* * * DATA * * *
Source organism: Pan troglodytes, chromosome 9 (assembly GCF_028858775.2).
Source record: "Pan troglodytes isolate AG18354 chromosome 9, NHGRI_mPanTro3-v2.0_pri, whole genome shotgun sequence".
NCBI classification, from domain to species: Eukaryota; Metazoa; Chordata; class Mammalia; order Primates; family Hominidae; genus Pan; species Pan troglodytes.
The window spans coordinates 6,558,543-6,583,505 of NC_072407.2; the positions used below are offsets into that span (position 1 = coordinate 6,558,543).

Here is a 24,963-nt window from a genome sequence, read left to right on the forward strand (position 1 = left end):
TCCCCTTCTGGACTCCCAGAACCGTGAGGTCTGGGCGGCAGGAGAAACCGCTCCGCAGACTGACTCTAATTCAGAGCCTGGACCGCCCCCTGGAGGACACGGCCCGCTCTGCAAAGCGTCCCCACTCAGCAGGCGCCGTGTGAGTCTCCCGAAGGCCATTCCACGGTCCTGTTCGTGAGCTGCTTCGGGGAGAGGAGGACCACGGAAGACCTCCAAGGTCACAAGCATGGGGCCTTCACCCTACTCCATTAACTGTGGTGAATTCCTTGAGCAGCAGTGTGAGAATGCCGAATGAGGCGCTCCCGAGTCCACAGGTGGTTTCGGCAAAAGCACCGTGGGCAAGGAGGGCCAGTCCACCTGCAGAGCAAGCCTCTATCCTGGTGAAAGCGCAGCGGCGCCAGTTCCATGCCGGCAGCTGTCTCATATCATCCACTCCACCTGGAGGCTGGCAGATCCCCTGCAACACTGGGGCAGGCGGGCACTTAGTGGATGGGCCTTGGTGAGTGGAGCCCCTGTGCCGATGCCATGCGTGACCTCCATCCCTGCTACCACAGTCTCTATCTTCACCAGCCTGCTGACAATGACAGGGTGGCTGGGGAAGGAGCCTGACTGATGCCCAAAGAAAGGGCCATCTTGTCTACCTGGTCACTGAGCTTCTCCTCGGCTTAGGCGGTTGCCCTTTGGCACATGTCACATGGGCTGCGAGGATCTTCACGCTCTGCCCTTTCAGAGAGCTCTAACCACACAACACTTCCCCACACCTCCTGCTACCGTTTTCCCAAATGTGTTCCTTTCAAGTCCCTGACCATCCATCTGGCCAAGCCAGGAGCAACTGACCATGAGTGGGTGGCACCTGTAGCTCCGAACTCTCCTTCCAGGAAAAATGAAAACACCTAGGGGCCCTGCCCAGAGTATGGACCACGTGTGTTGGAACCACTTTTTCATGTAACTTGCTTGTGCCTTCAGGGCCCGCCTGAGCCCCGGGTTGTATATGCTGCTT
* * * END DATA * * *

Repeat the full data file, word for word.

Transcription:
Source organism: Pan troglodytes, chromosome 9 (assembly GCF_028858775.2).
Source record: "Pan troglodytes isolate AG18354 chromosome 9, NHGRI_mPanTro3-v2.0_pri, whole genome shotgun sequence".
NCBI classification, from domain to species: Eukaryota; Metazoa; Chordata; class Mammalia; order Primates; family Hominidae; genus Pan; species Pan troglodytes.
The window spans coordinates 6,558,543-6,583,505 of NC_072407.2; the positions used below are offsets into that span (position 1 = coordinate 6,558,543).

Here is a 24,963-nt window from a genome sequence, read left to right on the forward strand (position 1 = left end):
TCCCCTTCTGGACTCCCAGAACCGTGAGGTCTGGGCGGCAGGAGAAACCGCTCCGCAGACTGACTCTAATTCAGAGCCTGGACCGCCCCCTGGAGGACACGGCCCGCTCTGCAAAGCGTCCCCACTCAGCAGGCGCCGTGTGAGTCTCCCGAAGGCCATTCCACGGTCCTGTTCGTGAGCTGCTTCGGGGAGAGGAGGACCACGGAAGACCTCCAAGGTCACAAGCATGGGGCCTTCACCCTACTCCATTAACTGTGGTGAATTCCTTGAGCAGCAGTGTGAGAATGCCGAATGAGGCGCTCCCGAGTCCACAGGTGGTTTCGGCAAAAGCACCGTGGGCAAGGAGGGCCAGTCCACCTGCAGAGCAAGCCTCTATCCTGGTGAAAGCGCAGCGGCGCCAGTTCCATGCCGGCAGCTGTCTCATATCATCCACTCCACCTGGAGGCTGGCAGATCCCCTGCAACACTGGGGCAGGCGGGCACTTAGTGGATGGGCCTTGGTGAGTGGAGCCCCTGTGCCGATGCCATGCGTGACCTCCATCCCTGCTACCACAGTCTCTATCTTCACCAGCCTGCTGACAATGACAGGGTGGCTGGGGAAGGAGCCTGACTGATGCCCAAAGAAAGGGCCATCTTGTCTACCTGGTCACTGAGCTTCTCCTCGGCTTAGGCGGTTGCCCTTTGGCACATGTCACATGGGCTGCGAGGATCTTCACGCTCTGCCCTTTCAGAGAGCTCTAACCACACAACACTTCCCCACACCTCCTGCTACCGTTTTCCCAAATGTGTTCCTTTCAAGTCCCTGACCATCCATCTGGCCAAGCCAGGAGCAACTGACCATGAGTGGGTGGCACCTGTAGCTCCGAACTCTCCTTCCAGGAAAAATGAAAACACCTAGGGGCCCTGCCCAGAGTATGGACCACGTGTGTTGGAACCACTTTTTCATGTAACTTGCTTGTGCCTTCAGGGCCCGCCTGAGCCCCGGGTTGTATATGCTGCTT